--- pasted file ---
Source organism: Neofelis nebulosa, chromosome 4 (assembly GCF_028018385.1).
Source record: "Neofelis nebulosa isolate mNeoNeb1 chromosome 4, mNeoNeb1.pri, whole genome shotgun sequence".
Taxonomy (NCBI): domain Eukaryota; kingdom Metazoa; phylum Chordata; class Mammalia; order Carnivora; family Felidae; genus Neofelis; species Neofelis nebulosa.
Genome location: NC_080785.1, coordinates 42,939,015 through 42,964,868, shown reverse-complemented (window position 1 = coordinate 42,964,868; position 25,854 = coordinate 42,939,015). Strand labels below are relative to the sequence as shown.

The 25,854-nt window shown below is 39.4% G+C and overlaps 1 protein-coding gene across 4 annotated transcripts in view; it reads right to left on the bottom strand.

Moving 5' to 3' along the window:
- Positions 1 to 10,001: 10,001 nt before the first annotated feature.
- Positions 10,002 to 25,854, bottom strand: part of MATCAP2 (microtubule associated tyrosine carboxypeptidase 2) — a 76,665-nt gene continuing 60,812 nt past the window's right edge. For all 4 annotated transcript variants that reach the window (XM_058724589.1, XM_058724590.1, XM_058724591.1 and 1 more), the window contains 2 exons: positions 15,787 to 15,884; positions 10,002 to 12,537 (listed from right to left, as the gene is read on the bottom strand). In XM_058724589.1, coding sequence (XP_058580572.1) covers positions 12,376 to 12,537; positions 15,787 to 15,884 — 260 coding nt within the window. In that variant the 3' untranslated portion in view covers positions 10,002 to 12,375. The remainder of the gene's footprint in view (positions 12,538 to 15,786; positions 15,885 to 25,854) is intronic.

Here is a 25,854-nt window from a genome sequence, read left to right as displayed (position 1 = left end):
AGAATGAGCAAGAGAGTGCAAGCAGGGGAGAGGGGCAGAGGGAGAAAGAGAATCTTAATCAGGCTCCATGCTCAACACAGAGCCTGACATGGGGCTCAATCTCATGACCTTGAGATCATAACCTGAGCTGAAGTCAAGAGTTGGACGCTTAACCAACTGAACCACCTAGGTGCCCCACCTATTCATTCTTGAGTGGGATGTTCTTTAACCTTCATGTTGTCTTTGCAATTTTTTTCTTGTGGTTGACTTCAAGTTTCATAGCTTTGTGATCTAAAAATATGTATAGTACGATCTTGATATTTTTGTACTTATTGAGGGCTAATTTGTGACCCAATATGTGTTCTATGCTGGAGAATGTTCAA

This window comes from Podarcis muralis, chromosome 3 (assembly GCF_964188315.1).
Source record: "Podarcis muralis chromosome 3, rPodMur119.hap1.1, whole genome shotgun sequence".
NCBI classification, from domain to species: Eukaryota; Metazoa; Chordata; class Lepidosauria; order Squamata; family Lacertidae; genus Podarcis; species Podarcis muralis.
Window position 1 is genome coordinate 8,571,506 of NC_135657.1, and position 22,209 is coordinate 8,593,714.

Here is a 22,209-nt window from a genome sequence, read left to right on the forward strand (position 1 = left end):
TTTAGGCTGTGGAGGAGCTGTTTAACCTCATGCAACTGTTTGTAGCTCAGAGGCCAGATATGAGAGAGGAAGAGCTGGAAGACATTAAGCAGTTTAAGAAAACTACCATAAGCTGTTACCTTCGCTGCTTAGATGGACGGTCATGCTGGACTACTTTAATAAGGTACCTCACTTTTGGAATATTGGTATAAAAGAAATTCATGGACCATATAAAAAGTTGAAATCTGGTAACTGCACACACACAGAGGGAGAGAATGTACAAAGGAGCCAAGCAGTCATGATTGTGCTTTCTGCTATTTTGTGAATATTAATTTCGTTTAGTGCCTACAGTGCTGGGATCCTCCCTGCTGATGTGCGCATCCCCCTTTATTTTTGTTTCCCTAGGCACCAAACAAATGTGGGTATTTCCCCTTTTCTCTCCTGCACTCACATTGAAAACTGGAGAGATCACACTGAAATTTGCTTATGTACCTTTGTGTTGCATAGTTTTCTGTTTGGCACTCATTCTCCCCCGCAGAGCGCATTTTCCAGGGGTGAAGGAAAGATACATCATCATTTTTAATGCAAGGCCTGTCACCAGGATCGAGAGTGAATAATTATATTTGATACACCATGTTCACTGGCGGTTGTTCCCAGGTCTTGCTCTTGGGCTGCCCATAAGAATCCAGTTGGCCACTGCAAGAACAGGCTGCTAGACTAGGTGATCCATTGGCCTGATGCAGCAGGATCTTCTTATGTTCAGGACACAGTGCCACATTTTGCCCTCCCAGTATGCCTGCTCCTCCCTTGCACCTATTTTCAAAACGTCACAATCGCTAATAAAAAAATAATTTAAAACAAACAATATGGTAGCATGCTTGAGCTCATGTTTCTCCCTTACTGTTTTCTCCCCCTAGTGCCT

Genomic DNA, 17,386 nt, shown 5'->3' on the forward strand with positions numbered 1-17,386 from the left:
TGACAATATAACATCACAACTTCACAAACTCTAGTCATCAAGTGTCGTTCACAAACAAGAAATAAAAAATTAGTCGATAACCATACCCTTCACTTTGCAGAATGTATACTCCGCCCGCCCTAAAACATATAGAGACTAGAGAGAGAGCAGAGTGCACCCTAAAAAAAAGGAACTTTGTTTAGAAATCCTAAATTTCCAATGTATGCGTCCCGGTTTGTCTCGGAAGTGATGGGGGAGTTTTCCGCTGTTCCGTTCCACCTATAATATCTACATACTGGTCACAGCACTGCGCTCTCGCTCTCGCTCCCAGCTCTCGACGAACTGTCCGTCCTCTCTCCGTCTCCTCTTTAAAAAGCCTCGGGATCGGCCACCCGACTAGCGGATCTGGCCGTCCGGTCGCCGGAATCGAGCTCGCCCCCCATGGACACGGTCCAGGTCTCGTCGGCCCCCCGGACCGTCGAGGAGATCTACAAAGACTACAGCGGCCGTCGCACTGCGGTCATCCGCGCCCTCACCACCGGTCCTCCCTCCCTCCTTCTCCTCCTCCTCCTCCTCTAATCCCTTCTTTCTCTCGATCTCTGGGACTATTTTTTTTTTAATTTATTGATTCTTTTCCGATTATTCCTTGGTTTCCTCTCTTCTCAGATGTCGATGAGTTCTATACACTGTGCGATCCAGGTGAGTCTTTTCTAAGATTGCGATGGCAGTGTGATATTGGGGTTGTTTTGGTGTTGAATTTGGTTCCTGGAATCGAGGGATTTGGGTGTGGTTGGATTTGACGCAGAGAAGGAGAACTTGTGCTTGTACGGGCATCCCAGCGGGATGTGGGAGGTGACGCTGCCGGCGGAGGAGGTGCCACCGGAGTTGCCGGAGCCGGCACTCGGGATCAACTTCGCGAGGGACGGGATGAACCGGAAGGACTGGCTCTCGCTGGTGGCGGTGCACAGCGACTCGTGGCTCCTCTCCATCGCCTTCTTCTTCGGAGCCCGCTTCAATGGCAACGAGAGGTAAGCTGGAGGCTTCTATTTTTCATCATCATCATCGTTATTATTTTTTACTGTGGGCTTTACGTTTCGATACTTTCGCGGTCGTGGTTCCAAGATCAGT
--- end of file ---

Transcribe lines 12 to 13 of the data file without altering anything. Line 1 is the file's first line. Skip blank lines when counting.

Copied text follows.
Source record: "Podarcis muralis chromosome 3, rPodMur119.hap1.1, whole genome shotgun sequence".
NCBI classification, from domain to species: Eukaryota; Metazoa; Chordata; class Lepidosauria; order Squamata; family Lacertidae; genus Podarcis; species Podarcis muralis.